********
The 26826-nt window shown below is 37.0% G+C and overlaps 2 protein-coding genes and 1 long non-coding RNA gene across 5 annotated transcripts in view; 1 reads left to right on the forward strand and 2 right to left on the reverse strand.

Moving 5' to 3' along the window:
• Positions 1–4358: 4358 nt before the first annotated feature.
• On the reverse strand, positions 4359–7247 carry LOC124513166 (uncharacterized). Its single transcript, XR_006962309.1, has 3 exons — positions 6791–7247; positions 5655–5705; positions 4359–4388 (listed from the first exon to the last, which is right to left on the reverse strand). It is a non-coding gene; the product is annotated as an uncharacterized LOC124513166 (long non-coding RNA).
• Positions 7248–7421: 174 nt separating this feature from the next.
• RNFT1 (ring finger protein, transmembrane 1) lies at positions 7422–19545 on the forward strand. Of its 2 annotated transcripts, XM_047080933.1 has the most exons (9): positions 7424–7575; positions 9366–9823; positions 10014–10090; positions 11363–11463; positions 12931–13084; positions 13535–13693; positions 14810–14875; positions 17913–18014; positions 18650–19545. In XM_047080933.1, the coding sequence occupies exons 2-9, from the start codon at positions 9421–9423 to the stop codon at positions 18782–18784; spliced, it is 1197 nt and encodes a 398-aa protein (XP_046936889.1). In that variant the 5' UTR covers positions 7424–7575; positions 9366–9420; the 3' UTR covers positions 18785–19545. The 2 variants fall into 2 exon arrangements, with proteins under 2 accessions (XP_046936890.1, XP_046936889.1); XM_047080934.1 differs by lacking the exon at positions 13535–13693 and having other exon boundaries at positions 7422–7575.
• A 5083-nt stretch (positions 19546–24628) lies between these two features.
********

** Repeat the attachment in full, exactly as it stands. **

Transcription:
The 26826-nt window shown below is 37.0% G+C and overlaps 2 protein-coding genes and 1 long non-coding RNA gene across 5 annotated transcripts in view; 1 reads left to right on the forward strand and 2 right to left on the reverse strand.

Moving 5' to 3' along the window:
• Positions 1–4358: 4358 nt before the first annotated feature.
• On the reverse strand, positions 4359–7247 carry LOC124513166 (uncharacterized). Its single transcript, XR_006962309.1, has 3 exons — positions 6791–7247; positions 5655–5705; positions 4359–4388 (listed from the first exon to the last, which is right to left on the reverse strand). It is a non-coding gene; the product is annotated as an uncharacterized LOC124513166 (long non-coding RNA).
• Positions 7248–7421: 174 nt separating this feature from the next.
• RNFT1 (ring finger protein, transmembrane 1) lies at positions 7422–19545 on the forward strand. Of its 2 annotated transcripts, XM_047080933.1 has the most exons (9): positions 7424–7575; positions 9366–9823; positions 10014–10090; positions 11363–11463; positions 12931–13084; positions 13535–13693; positions 14810–14875; positions 17913–18014; positions 18650–19545. In XM_047080933.1, the coding sequence occupies exons 2-9, from the start codon at positions 9421–9423 to the stop codon at positions 18782–18784; spliced, it is 1197 nt and encodes a 398-aa protein (XP_046936889.1). In that variant the 5' UTR covers positions 7424–7575; positions 9366–9420; the 3' UTR covers positions 18785–19545. The 2 variants fall into 2 exon arrangements, with proteins under 2 accessions (XP_046936890.1, XP_046936889.1); XM_047080934.1 differs by lacking the exon at positions 13535–13693 and having other exon boundaries at positions 7422–7575.
• A 5083-nt stretch (positions 19546–24628) lies between these two features.